Written by Bobby Allyn, The Tennessean
Being a low-income criminal defendant in Tennessee can often mean having disappointing legal representation, according to a recent study.
A study released by the National Association of Criminal Defense Lawyers found that Tennessee pays court-appointed attorneys one of the lowest rates in the country.
The study, tied to the 50th anniversary of Gideon v. Wainwright, the U.S. Supreme Court decision that entitled poor people charged with crimes to court-appointed attorneys, suggested that states with low compensation and pay caps hinder poor defendants. It discourages experienced attorneys from taking court-appointed cases and creates an incentive for attorneys to resolve charges quickly, often with guilty pleas, according to the study.
Tennessee pays court-appointed attorneys $50 an hour for in-court work and $40 an hour for work completed outside the courtroom. Those rates are capped at $1,500 for felony cases, $1,000 for misdemeanor cases.
Connecticut pays court-appointed attorneys in felony cases $75 an hour. And in Alabama, attorneys are paid $70 an hour. The national average is about $65 an hour.
Tennessee's rates allow for about a week to work on a felony case, which can easily consume several weeks, even months, in certain instances.
Michele Wojciechowski, spokeswoman for the state Supreme Court, which set the compensation rules, said it is the court's intention to pay attorneys fairly, but it is limited by budget constraints.
She said the court paid criminal defense attorneys $17.6 million in 2012, which is a 72 percent increase from 2004. All told, criminal defense expenditures represent nearly half of the state court system's budget.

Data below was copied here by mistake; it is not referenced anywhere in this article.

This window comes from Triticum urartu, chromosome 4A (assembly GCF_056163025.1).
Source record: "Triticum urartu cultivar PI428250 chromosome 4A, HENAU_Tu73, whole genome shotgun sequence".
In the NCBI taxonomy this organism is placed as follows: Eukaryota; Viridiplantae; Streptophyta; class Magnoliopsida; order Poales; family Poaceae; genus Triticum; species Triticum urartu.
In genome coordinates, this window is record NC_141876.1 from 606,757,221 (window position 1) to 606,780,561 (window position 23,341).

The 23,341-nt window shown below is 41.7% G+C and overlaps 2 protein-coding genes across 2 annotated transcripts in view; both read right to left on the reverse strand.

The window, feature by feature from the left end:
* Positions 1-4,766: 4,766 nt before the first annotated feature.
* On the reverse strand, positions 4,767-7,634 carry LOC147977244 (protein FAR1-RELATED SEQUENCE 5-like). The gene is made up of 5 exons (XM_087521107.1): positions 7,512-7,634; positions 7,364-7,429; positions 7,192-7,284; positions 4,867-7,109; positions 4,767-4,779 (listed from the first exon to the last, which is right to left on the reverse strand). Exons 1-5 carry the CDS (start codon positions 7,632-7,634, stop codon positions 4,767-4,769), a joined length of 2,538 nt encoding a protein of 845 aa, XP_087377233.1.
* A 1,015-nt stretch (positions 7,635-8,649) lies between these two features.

Still, Nashville-area criminal defense attorneys echoed the study's concern that low pay and caps can yield unfavorable results for poor defendants. Rather than mounting a thoughtful defense, many court-appointed attorneys are forced to negotiate guilty pleas, so as not to exceed the hourly limit.
"Our compensation rates are outrageous and unconscionable," said defense attorney Patrick McNally. "It makes attorneys want to move cases and move them fast. That incentive to conclude cases is not good for defendants."
A limited pool
The new study also found that pay caps limit the pool of attorneys willing to represent indigent defendants, prompting more experienced attorneys to steer clear of court-appointed arrangements. Consequently, it found, less-seasoned attorneys wind up representing defendants in complicated cases that call for a more advanced expertise.
States set compensation rates by a state rule, on a case-by-case basis, or by a contract with a private firm. Most states set rates by a state rule, as Tennessee does, and about half of all states put a lid on maximum compensation.
Private defense attorney Richard McGee said Tennessee's pay caps pit a client's interests against an attorney's. Once an attorney reaches the maximum number of billable hours without resolving a case, it "becomes an incredible personal sacrifice," he said.
"A system that grossly underpays attorneys and makes them lose money every time they represent a poor person is not fair," McGee said. "The state has a responsibility to adequately compensate those attorneys."
For defendants, underfunded systems chip away at "equal justice under the law," a condition expected to worsen if hourly rates and maximum fee caps are left unaddressed, according to the study.
"Even simple cases can take a significant amount of time," said defense attorney Ben Raybin. "When you consider the investigation, hiring experts and other cost, an appointed case often means money straight out of an attorney's pocket."